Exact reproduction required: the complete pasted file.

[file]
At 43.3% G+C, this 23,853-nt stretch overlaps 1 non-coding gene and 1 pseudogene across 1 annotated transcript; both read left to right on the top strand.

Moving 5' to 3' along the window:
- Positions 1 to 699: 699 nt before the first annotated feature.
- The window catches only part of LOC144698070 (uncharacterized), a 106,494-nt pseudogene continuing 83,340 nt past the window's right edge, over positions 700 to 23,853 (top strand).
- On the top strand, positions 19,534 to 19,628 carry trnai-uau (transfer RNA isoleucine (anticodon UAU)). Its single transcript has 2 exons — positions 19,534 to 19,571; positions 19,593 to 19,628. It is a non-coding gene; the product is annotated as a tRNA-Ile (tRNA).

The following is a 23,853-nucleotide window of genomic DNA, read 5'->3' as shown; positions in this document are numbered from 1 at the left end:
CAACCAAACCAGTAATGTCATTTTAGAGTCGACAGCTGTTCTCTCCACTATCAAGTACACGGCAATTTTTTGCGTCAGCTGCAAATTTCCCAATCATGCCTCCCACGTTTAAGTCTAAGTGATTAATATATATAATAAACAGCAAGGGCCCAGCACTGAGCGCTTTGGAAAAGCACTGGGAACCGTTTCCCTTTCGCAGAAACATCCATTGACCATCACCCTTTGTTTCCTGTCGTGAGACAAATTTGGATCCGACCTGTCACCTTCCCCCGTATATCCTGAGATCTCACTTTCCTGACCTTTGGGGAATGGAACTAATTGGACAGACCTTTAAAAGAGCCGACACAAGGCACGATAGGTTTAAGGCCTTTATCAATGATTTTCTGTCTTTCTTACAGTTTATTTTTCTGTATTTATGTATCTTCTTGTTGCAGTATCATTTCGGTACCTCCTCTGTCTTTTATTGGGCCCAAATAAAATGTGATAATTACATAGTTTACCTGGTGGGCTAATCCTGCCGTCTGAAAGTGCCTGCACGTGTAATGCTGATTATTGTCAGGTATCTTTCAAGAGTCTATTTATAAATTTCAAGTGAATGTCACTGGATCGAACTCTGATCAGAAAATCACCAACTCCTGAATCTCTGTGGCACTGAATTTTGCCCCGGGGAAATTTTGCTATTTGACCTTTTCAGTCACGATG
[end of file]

At 43.3% G+C, this 23,853-nt stretch overlaps 1 non-coding gene and 1 pseudogene across 1 annotated transcript; both read left to right on the top strand.

Moving 5' to 3' along the window:
- Positions 1 to 699: 699 nt before the first annotated feature.
- The window catches only part of LOC144698070 (uncharacterized), a 106,494-nt pseudogene continuing 83,340 nt past the window's right edge, over positions 700 to 23,853 (top strand).
- On the top strand, positions 19,534 to 19,628 carry trnai-uau (transfer RNA isoleucine (anticodon UAU)). Its single transcript has 2 exons — positions 19,534 to 19,571; positions 19,593 to 19,628. It is a non-coding gene; the product is annotated as a tRNA-Ile (tRNA).

The following is a 23,853-nucleotide window of genomic DNA, read 5'->3' as shown; positions in this document are numbered from 1 at the left end:
CAACCAAACCAGTAATGTCATTTTAGAGTCGACAGCTGTTCTCTCCACTATCAAGTACACGGCAATTTTTTGCGTCAGCTGCAAATTTCCCAATCATGCCTCCCACGTTTAAGTCTAAGTGATTAATATATATAATAAACAGCAAGGGCCCAGCACTGAGCGCTTTGGAAAAGCACTGGGAACCGTTTCCCTTTCGCAGAAACATCCATTGACCATCACCCTTTGTTTCCTGTCGTGAGACAAATTTGGATCCGACCTGTCACCTTCCCCCGTATATCCTGAGATCTCACTTTCCTGACCTTTGGGGAATGGAACTAATTGGACAGACCTTTAAAAGAGCCGACACAAGGCACGATAGGTTTAAGGCCTTTATCAATGATTTTCTGTCTTTCTTACAGTTTATTTTTCTGTATTTATGTATCTTCTTGTTGCAGTATCATTTCGGTACCTCCTCTGTCTTTTATTGGGCCCAAATAAAATGTGATAATTACATAGTTTACCTGGTGGGCTAATCCTGCCGTCTGAAAGTGCCTGCACGTGTAATGCTGATTATTGTCAGGTATCTTTCAAGAGTCTATTTATAAATTTCAAGTGAATGTCACTGGATCGAACTCTGATCAGAAAATCACCAACTCCTGAATCTCTGTGGCACTGAATTTTGCCCCGGGGAAATTTTGCTATTTGACCTTTTCAGTCACGATG